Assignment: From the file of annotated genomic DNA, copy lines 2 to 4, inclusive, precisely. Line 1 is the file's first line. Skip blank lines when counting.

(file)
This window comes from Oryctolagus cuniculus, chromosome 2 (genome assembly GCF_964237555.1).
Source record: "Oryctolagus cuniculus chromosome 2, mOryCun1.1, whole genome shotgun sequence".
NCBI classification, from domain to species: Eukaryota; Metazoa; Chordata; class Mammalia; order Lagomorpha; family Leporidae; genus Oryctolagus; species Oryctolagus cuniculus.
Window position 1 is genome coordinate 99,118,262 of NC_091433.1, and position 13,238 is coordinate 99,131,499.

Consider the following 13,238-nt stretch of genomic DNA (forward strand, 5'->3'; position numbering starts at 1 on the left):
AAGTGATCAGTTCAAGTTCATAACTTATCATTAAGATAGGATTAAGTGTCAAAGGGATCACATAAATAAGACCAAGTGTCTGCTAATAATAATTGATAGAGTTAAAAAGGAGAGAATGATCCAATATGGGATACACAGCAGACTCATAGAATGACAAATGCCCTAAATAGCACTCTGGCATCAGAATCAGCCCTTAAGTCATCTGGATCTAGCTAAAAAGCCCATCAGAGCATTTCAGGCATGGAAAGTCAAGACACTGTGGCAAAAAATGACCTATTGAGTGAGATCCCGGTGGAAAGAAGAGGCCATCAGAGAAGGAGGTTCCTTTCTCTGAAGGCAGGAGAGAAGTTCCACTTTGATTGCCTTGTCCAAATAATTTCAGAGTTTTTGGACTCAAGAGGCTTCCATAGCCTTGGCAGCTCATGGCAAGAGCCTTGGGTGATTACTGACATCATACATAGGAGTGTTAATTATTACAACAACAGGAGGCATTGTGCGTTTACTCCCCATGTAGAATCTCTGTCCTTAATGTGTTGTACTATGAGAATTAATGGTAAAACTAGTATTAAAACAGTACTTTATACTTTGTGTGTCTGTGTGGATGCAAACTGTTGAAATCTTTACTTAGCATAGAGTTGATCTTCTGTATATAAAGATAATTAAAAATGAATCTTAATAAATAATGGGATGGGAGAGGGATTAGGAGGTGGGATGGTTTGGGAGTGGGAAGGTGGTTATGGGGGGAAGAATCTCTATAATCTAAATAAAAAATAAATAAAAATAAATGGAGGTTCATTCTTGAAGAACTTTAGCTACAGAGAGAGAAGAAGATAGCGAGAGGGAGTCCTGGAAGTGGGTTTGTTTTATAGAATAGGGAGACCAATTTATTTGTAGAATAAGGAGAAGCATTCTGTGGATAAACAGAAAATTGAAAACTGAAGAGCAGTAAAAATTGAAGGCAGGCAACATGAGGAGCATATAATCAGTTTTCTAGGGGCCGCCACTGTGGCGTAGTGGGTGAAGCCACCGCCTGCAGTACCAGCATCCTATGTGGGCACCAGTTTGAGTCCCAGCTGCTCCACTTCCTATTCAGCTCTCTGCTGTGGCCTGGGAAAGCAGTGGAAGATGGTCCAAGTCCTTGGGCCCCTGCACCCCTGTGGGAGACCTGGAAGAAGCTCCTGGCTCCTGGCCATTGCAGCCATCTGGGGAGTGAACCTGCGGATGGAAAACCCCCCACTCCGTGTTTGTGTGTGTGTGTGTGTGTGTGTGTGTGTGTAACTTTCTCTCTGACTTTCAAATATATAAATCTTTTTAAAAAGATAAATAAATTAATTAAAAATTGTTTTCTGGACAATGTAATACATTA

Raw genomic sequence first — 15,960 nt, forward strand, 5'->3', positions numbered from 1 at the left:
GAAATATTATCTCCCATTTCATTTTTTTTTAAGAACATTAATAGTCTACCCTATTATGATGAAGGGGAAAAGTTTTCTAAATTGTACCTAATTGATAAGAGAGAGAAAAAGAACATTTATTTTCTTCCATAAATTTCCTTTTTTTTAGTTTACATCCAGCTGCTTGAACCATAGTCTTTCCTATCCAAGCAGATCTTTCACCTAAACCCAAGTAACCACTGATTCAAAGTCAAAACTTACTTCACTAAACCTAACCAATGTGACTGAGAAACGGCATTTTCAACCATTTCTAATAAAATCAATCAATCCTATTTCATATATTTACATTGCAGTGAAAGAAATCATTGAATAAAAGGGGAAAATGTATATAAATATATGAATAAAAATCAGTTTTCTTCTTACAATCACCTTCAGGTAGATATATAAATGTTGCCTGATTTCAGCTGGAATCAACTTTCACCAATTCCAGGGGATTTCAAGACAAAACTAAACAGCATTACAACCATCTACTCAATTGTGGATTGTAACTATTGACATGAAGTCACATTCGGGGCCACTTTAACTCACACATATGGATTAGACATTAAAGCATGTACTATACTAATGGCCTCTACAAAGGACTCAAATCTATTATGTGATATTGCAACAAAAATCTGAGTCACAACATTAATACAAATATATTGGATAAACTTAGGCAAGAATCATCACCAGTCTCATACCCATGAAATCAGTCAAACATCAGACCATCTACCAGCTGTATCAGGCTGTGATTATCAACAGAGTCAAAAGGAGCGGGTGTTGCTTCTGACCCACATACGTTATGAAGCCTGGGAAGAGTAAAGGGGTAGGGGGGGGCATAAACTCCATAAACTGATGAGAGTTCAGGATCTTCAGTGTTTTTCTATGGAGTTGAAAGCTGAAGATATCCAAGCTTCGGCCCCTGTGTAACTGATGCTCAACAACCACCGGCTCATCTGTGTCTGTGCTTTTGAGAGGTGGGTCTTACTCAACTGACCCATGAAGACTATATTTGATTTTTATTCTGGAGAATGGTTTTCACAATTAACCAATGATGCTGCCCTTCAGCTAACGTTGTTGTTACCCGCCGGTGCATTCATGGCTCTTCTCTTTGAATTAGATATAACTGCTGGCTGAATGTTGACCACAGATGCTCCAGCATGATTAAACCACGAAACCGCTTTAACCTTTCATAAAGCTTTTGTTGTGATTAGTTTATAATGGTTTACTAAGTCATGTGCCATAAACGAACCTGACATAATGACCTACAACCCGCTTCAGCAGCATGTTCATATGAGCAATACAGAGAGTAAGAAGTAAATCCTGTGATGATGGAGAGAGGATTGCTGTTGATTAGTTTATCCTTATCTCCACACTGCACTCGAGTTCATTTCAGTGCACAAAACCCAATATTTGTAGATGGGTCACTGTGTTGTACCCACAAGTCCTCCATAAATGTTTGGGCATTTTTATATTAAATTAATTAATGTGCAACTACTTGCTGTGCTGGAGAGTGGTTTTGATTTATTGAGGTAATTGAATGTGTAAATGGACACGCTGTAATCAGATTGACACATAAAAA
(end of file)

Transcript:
Source record: "Oryctolagus cuniculus chromosome 2, mOryCun1.1, whole genome shotgun sequence".
NCBI classification, from domain to species: Eukaryota; Metazoa; Chordata; class Mammalia; order Lagomorpha; family Leporidae; genus Oryctolagus; species Oryctolagus cuniculus.
Window position 1 is genome coordinate 99,118,262 of NC_091433.1, and position 13,238 is coordinate 99,131,499.